Eamonn Lynskey's Poetry and Reading Blog

September 16, 2010

Chapters & Verse, Chapters Bookshop Wed.15th Sept.

Filed under: Readings — tvivf @ 2:25

Today’s reading at lunchtime in Chapters Bookshop, Dublin, saw Anamaria Crowe Serrrano

Anamaria Crowe Serrano

give a combination reading of translations from a Mexican poet, two Italian poets and her own poetry, new and ‘old’. The Mexican poet was Elso Cross and Anamaria read ‘The Stones’ from Elso’s New and Selected poems. Then she gave a few from Lucetta Frise from Liguria, Italy: ‘I’d Like to Switch Lives…’ , ‘She Found Herself Alone Surrounded by White…’ Anamaria  thought these poems ‘quirky’, to which I would add ‘enigmatic’. Reminded me somewhat of Emily Dickinson. Anyway, very attractive and arresting pieces. Daniella Raimundi was next: ‘Lot’s Wife’ and ‘Goddess’ were longish, thoughtful poems and ‘The Poem Walks Away’ was a clever piece on the relationship between the writer and the written (These sort of poems can annoy non-writers, but not this one I think because it’s consrtucted so well and is genuinely funny). Turning to her own poetry Anamaria read some new work. A poem for an artist, friend Nicola Russell, entitled ‘Nicola as She Leaves’, and then a descriptive ‘Sea Lions at Bull Harbour’. She is now attempting a kind of absidian (?) poem … one in which the initial letter of each line is pre-determined by alphabetical order… or something. I’m not much for such artificialities myself, believing with Charles Olson that content determines form. Then again, those who’ve read my work (those ‘select, though few’) will object that my pentameter is also ‘artificial’, to which I can only reply yes, but not nearly as artificial as… Oh, please go away. But I’ve no doubt Anamaria will make a success of her poem (part of which she read out), such are her creative powers. She then had a very clever poem of a domestic kind ‘Just to Let You Know’ which collected ordinary household phrases and made a fine, arresting poem out of them. She finished with some pieces from her book ‘Femispheres’ (Shearsman Books, 2008): ‘Nature’, ‘6.45 am’ and ‘Divers’.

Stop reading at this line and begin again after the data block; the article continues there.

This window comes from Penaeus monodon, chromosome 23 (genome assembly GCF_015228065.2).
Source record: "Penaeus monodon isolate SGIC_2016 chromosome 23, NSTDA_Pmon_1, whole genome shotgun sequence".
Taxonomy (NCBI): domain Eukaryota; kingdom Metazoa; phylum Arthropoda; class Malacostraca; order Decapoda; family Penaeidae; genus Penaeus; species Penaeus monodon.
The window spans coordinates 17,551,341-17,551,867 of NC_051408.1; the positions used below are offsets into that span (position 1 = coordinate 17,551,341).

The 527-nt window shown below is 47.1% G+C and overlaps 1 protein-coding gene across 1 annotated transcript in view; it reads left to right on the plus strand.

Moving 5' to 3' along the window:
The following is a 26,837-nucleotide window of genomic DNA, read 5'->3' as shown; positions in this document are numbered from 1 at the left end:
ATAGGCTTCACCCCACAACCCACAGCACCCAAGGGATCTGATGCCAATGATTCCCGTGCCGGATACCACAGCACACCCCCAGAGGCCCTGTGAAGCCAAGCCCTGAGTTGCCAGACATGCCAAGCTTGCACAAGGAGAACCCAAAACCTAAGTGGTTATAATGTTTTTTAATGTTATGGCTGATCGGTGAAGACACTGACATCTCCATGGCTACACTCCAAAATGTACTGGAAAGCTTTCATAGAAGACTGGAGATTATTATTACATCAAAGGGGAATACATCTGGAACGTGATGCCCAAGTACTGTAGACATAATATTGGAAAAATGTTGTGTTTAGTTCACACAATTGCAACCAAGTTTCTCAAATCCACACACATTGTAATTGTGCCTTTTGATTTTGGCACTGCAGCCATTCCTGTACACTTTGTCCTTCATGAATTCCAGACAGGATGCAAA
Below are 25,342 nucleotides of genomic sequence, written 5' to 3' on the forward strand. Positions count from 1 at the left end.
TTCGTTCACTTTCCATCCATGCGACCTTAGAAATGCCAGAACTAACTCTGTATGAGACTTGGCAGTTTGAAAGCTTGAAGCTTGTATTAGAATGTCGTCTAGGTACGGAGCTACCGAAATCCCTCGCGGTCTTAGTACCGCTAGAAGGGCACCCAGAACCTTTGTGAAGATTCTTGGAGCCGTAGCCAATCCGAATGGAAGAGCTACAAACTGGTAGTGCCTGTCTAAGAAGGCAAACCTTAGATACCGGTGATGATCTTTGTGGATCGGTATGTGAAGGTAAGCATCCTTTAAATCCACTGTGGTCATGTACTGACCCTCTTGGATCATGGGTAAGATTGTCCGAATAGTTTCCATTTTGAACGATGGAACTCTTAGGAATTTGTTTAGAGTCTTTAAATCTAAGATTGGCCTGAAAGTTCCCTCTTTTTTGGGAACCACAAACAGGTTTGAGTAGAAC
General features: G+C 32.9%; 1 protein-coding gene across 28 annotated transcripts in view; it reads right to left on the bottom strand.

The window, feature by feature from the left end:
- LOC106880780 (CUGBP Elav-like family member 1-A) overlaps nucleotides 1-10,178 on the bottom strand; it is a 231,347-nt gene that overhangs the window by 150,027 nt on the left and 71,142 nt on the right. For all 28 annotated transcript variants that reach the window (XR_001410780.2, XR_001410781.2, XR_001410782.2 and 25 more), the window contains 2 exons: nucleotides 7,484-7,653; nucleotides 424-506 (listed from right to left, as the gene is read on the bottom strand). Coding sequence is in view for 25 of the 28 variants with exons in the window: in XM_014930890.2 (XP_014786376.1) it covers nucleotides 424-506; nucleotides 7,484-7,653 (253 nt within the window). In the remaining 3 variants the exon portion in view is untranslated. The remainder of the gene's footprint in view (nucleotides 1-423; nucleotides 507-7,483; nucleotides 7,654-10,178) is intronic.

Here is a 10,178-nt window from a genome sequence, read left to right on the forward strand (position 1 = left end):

My Good Self

Due to a hitch in the proceedings I had to step in unprepared. Well, of course poets are always ‘prepared’ (but like to give the impression that they are ‘unprepared’: ‘What?! Oh, I’m on now, am I? …’) but I would have liked a little time sort out what I might read before I went up to the mic at a moment’s notice. However, listening to Anamaria didn’t allow for that since her stuff is so good (dammit!). All my pieces came from ‘And Suddenly the Sun Again‘ (Seven Towers, 2010) which apparently is selling very well in Chapters, not that ‘sales’ matter to poets (the hell they don’t!): ‘Early Lessons in Divine Intent’ is a poem I hadn’t read out in ages, possibly because it is such a personal recollection of my Grandmother who, more or less, taught me everything I know that is worth knowing., and some things I should have learned better, like kindness and compassion. ‘Shopping for Myself’ is amusing, but contains a few ‘home-truths’ which I don’t like to have to face up to more than I have to. ‘Honister Crag’ is another of those ‘mining’ poems that dot my collection: my family was, after all, a mining family from my grandfather and his brothers, to my father, my uncles etc. Had times and tides been different I have no doubt that I myself would have been working ‘down the mines’ in Yorkshire, Wales, Laois…  ‘Inanimates’ is a poem I often overlook  because it makes me uncomfortable to think that the very ordinary things I command the use of every day will long outlive me (teapots, cups, books… things I call ‘mine’) and eventually become part of other’s lives. And seeing as it’s the way that  our country is going down the tubes at a rate of knots at the moment I felt I had to read ‘First Green Shoots’ and then, to rescue my audience from economic depression I gave them the lighter ‘ Too Much Talk about the Muse’, which is about a visit to the dentist where Milton is the dentist. I actually had to visit the dentist recently (though the dentist wasn’t Milton) so I was able to read with some conviction. Well, I don’t know about the rest of the audience, but I enjoyed this lunchtime reading immensly. Much thanks goes to Sarah Lumsden for doing MC and to Ross Hattaway for taking some photos of me ‘delivering’. (On reflection OF COURSE the audience enjoyed it all. Anamaria and me! What’s not to like?)

Eamonn and Anamaria


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